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4 of the most successful Mobile apps in Kenya.

An increasing number of young Kenyans are developing software, apps and cellphone-based programmes to help small-scale farmers increase their agricultural skills and yields. At the most recent PivotEast, East Africa’s premier mobile start-ups competition and conference, held in June 2012, three out of five finalists were young entrepreneurs who had created agrarian apps.
In whole, Kenya is proving to be a hot ground for mobile innovations, here are some of the five most well known.

1. M-Farm.
M-Farm is one of many services that have been developed in the last five years on the back of Kenya’s lead in information and communications technology (ICT), particularly mobile phones. With more than 6 400 farmers in its database, farmers couldn’t have asked for anything better. Three young software developers in their early to mid-twenties started the company in 2011 to provide market prices to
farmers. Previously, Mwangi, a farmer, sold his maize to brokers that arrived with trucks and dictated the maize price. He had no way of finding out the actual market price and often felt cheated. Now, not only does he know how much he can demand but he is able to come together with other farmers and command higher prices.

In addition to the price information, M-Farm offers farmers the chance to sell their crops collectively and to buy their seed, fertilizers and other inputs together, simply by using their mobile phone or logging on to the M-Farm website. Each M-Farm agent aggregates the produce of about 100 farmers and sells it as one lot. The agents also sell seeds, fertiliser and other inputs in bulk at discount prices. Everyone gains as the farmers earn more for their crops and the bulk buyers and sellers reduce the number of farms they visit.

M-Farm collects wholesale market price information on 42 crops in five markets in Kenya: Nairobi, the capital; Mombasa, on the coast; Kisumu, Eldoret and Nakuru in the west. In Kenya’s central Kinangop region, farmers who sold collectively more than doubled their receipts for produce such as snow peas and sugar snap peas, says M-Farm’s Wambua.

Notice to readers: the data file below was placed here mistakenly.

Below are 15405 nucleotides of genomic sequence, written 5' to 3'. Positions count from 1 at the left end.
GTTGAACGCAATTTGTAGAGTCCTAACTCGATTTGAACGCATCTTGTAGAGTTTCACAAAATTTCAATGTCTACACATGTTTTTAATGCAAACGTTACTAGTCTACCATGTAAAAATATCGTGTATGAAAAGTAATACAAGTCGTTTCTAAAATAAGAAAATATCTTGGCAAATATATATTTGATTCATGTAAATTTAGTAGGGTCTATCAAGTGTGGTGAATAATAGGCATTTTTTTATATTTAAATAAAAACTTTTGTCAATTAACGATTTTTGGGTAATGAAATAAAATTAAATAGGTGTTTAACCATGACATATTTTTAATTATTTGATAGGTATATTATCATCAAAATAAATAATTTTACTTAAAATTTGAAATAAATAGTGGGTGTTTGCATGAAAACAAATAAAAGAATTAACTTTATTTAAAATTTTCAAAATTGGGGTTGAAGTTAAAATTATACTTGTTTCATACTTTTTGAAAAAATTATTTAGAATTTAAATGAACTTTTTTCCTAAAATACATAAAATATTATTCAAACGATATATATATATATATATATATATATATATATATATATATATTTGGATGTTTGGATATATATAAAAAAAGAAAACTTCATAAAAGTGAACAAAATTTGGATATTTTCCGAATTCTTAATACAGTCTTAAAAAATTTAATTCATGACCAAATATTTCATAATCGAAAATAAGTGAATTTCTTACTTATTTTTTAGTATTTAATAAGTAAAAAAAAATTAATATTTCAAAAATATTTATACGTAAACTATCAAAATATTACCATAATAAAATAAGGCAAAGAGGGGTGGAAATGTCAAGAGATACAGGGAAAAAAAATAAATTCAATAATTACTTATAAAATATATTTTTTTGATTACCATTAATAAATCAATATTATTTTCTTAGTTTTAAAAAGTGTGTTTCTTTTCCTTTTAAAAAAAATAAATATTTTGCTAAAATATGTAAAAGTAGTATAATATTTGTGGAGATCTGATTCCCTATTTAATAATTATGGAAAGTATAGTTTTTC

2. iCow
Another mobile phone service is iCow. One of its products helps beef farmers track their cows’ gestation periods to increase livestock numbers. Farmers use an SMS code to register their cows and their insemination date. The service then sends SMS prompts to the registered farmer on the expected date for calving, or the best days for new insemination. The service also sends weekly SMS messages to subscribers with tips on breeding, nutrition, milk production efficiency, and other best dairy practices.

iCow also posts the location of the nearest veterinarian or artificial insemination specialist on its website, or sends farmers an SMS with the information. Through its iCow Soko (market in Swahili) farmers can trade livestock and livestock by-products on their cellphones.

3. Kilimo Salama
Another web and mobile-based tech programme is Kilimo Salama, which means “safe farming” in Swahili. Run by the Syngenta Foundation for Sustainable Agriculture (SFSA), part of a Swiss agribusiness operating in 90 countries, in partnership with UAP Insurance of Kenya, and Safaricom, Kenya’s biggest mobile network operator, it offers crop insurance against drought or excessive rains. Smallholders purchase cover through local agro-dealers while buying their seeds, fertiliser and insecticides.

4. M-Pesa
Safaricom's M-Pesa, a mobile phone money transfer system, has been at the forefront of Kenya’s agri-technological innovations. About half of Kenya’s estimated 43 million people use M-Pesa. Not only can farmers make and receive payments for seeds and crops, but financial institutions, such as savings and credit co-operatives and microfinance schemes, can disburse loans and collect payments. Almost all financial institutions in Kenya now offer M-Pesa services. Coupled with the company’s saving and credit service, M-Shwari (cool or calm in Swahili), M-Pesa is also bringing farmers into the formal banking system.

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